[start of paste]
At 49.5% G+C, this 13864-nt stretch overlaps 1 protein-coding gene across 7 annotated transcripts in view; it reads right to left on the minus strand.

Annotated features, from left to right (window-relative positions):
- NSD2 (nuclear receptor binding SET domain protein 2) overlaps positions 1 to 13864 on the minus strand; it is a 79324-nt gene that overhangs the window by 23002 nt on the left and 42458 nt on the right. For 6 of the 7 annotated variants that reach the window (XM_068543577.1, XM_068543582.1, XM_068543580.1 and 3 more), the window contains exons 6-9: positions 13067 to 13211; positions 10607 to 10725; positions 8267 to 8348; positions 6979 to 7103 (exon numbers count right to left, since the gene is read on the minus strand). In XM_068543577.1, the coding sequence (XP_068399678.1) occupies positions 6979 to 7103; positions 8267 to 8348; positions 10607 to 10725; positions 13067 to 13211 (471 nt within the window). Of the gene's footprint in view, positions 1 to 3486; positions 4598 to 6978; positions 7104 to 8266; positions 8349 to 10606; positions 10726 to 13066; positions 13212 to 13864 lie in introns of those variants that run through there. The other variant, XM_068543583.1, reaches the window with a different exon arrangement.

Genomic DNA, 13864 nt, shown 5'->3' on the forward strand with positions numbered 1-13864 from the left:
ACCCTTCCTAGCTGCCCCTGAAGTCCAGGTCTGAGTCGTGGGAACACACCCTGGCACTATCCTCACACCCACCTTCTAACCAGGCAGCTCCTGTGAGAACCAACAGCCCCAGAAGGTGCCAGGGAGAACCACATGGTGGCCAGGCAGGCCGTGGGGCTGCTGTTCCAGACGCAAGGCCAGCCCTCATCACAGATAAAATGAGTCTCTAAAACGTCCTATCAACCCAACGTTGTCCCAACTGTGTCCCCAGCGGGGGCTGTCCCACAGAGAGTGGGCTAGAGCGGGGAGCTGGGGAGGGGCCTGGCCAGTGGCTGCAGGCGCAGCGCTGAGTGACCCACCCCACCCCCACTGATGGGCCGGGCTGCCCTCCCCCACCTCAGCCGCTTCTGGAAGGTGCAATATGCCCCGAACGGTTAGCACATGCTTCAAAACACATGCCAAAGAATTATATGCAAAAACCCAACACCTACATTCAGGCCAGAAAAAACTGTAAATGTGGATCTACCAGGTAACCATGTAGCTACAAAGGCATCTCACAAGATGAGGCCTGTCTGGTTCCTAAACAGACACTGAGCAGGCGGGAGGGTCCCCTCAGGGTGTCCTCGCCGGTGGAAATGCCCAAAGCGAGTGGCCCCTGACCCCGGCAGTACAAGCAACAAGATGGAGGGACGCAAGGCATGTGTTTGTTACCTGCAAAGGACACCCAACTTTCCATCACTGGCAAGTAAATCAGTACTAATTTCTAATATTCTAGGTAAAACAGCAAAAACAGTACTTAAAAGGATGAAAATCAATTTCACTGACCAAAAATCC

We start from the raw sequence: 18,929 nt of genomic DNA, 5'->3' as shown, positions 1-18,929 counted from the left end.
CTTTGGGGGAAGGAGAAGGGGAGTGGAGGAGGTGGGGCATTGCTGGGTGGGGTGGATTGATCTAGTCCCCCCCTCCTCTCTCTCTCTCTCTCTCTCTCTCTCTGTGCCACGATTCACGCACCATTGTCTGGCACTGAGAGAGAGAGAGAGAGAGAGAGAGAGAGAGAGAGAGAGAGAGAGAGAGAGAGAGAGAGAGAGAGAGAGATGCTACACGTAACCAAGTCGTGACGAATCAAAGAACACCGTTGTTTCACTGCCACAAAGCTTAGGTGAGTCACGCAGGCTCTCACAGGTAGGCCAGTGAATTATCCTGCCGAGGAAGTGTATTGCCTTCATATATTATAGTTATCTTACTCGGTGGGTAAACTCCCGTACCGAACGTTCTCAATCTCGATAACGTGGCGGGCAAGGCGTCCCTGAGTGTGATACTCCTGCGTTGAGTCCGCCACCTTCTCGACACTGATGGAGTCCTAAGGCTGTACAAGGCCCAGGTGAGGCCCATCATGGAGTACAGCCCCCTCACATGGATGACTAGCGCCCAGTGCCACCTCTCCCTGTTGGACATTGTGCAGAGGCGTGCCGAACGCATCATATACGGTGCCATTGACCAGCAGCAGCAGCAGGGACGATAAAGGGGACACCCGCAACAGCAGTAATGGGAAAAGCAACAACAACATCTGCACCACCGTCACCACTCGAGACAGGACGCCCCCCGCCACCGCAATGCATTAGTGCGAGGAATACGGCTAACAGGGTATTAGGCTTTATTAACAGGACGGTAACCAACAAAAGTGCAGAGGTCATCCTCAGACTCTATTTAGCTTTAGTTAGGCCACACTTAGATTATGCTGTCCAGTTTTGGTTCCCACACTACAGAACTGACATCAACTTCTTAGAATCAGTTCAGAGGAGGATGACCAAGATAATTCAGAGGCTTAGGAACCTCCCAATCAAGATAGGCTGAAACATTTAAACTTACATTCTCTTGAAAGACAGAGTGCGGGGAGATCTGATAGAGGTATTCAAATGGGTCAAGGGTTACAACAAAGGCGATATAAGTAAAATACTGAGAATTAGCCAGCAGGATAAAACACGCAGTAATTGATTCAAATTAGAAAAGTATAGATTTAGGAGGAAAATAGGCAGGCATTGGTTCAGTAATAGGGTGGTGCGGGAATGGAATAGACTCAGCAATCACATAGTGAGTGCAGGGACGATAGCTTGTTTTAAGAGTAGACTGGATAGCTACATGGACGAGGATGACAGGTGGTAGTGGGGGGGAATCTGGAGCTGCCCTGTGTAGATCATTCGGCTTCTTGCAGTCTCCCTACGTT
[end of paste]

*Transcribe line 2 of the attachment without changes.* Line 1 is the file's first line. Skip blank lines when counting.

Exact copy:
Annotated features, from left to right (window-relative positions):